As legislation is slowly rolling through Congress to restrain spending and extend vital pro-growth tax cuts, Pence and his pals have changed the thinking of both the House leadership and the president. To be sure, big-government conservatism has up to now ruled the roost during the Bush years in Washington, but Pence and his friends refuse to accept the notion that big government -- or the siren song of central planning -- will ever work any better under Republicans than it did under Democrats.
With $300 billion deficits as far as the eye can see, Pence & Co. have ripped through subsidies, redundancies, pork barreling, farm aid, and corporate welfare in order to completely reform federal spending. Their plan reminds me of what’s going on in Detroit, Michigan, where automakers Ford and GM are closing dozens of plants in painful measures that are necessary to staying afloat.
I often wonder, where are the announcements of federal-budget plant closings in Washington? Departments and agencies that in some cases were literally founded centuries ago continue to survive in the 21st century as though the Google/Internet/information-age economy never occurred. Of course, everything has changed, and that is what Pence and his pals are trying to say. Not just on the spending side, but on the tax-reform side as well. Pence insists that President Bush’s tax cuts on personal income, capital gains, and investor dividends -- the ones that successfully reignited the U.S. economy in mid-2003 -- be made permanent. And while he has been supportive of a Dick Armey/Steve Forbes-type flat tax, he is now looking into the fair tax that would abolish the Internal Revenue Code altogether.
Pence may describe himself as “Rush Limbaugh on decaf,” but no one should confuse his self-effacing low-key style with even a hint of political squishiness. The Indianan was one of only a handful of Republicans to vote against President Bush’s fiscally bloated No Child Left Behind education bill. He also voted against the outrageously expensive Medicare prescription-drug bill, saying he “would not support a new middle-class entitlement.” More recently, he and the RSC launched “operation offset” -- a budget-cutting response to the $62 billion Hurricane Katrina assistance plan. While then-House Majority Leader Tom DeLay was proclaiming that Republicans had cut all the fat in the federal budget, Pence and his group developed a breathtakingly bold plan that would lower the federal spending baseline by $102 billion in 2006 and by $950 billion over 10 years. Think of it as the no-wasteful-program-goes-unnoticed approach to budget pruning.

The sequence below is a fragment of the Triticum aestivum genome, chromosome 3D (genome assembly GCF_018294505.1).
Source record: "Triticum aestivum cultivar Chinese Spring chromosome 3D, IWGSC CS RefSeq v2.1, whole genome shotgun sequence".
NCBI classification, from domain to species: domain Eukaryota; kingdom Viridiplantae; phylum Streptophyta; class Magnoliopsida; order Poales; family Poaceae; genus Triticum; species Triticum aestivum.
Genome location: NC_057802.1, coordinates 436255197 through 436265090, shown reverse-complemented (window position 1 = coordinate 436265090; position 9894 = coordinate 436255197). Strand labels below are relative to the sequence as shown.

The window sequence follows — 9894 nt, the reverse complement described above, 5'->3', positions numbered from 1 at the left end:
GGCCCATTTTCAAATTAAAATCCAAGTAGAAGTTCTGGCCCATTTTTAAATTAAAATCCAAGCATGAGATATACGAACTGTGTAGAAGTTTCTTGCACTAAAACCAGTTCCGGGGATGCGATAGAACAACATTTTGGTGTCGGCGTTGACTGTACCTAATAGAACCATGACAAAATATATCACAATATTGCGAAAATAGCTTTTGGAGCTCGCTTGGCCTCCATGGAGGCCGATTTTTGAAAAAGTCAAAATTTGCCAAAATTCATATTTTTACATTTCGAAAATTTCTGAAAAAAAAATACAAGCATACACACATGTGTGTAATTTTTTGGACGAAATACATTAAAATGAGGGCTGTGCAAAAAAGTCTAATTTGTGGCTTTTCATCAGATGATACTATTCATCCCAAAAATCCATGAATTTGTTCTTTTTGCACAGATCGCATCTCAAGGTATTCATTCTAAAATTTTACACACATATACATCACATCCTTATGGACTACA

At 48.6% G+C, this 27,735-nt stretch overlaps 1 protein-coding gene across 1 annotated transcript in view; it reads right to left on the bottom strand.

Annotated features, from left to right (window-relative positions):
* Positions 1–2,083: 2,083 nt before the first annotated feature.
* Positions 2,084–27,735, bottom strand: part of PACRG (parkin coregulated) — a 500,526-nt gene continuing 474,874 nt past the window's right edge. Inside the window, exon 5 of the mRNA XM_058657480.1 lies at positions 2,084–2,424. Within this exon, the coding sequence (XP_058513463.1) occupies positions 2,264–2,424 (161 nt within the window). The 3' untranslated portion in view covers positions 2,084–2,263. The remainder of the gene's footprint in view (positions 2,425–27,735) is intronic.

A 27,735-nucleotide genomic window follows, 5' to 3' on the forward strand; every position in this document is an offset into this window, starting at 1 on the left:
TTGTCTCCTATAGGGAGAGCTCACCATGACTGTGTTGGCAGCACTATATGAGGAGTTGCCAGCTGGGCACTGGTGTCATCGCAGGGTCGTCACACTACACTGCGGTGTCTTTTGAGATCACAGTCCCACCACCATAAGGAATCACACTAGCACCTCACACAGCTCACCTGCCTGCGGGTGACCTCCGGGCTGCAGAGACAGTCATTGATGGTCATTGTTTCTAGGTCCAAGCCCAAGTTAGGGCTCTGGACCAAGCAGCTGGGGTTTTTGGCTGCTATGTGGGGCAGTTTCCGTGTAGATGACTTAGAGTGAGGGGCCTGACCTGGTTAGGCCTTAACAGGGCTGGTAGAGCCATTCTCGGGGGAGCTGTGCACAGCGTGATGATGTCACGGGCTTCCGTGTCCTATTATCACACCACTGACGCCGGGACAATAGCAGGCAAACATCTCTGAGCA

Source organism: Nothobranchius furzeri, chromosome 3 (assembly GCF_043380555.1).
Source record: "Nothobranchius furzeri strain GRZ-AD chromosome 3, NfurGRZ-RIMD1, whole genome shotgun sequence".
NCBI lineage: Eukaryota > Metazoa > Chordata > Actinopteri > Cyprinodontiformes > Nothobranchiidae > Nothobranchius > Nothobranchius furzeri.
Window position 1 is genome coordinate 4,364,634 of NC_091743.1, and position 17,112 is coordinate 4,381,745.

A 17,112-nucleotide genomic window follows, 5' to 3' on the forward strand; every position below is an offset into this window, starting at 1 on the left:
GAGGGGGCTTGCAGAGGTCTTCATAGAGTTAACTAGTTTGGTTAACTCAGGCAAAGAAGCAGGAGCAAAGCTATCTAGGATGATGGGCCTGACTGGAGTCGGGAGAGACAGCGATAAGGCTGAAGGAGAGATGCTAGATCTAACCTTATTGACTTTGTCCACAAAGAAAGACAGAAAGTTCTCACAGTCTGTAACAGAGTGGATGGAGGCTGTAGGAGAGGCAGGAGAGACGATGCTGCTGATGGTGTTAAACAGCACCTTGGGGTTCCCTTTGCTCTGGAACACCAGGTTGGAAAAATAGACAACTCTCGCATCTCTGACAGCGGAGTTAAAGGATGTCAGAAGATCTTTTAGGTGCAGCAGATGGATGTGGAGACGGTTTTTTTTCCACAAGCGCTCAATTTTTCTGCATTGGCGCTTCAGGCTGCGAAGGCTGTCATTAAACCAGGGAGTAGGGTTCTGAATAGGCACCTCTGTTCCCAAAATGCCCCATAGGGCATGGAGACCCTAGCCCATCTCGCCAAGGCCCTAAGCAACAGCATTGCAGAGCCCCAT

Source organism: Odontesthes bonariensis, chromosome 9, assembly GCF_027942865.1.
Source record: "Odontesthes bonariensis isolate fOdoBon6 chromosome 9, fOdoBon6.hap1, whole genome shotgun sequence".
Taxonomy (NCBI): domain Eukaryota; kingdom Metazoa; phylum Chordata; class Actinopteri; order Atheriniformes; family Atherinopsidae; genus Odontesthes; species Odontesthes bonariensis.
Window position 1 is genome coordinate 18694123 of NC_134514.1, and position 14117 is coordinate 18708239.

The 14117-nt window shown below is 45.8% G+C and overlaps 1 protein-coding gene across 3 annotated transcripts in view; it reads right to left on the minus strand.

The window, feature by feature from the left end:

Pence considers himself an “an unregenerate supply-sider” who believes in pro-growth and free-market economics. His central aim is to marry supply-side tax reforms with strict spending restraint in order to expand the economy and get the budget into balance. That may put Pence and his comrades in the Washington minority these days, but the momentum just may be shifting their way.
As an important aside, Pence is a church-going evangelical who believes that “the sanctity of human life is the central axiom of Western civilization.” He supports traditional marriage, refuses to accept gambling money for his campaigns, and is sustained by his faith through all the tough political decisions. “You know,” he tells me, “my M.O. is to vote Right and then go home for dinner.” Good advice.
Mike Pence is the kind of new blood that the GOP needs if it is to follow through on a return to the first principles of budget and tax cutting.
In a way, he is delivering classical truths dressed in new clothes. Is his style working? The early political results are positive. But for a sclerotic Washington GOP, much more work has yet to be done -- although it’s increasingly clear that Pence and his cohorts are right for the job.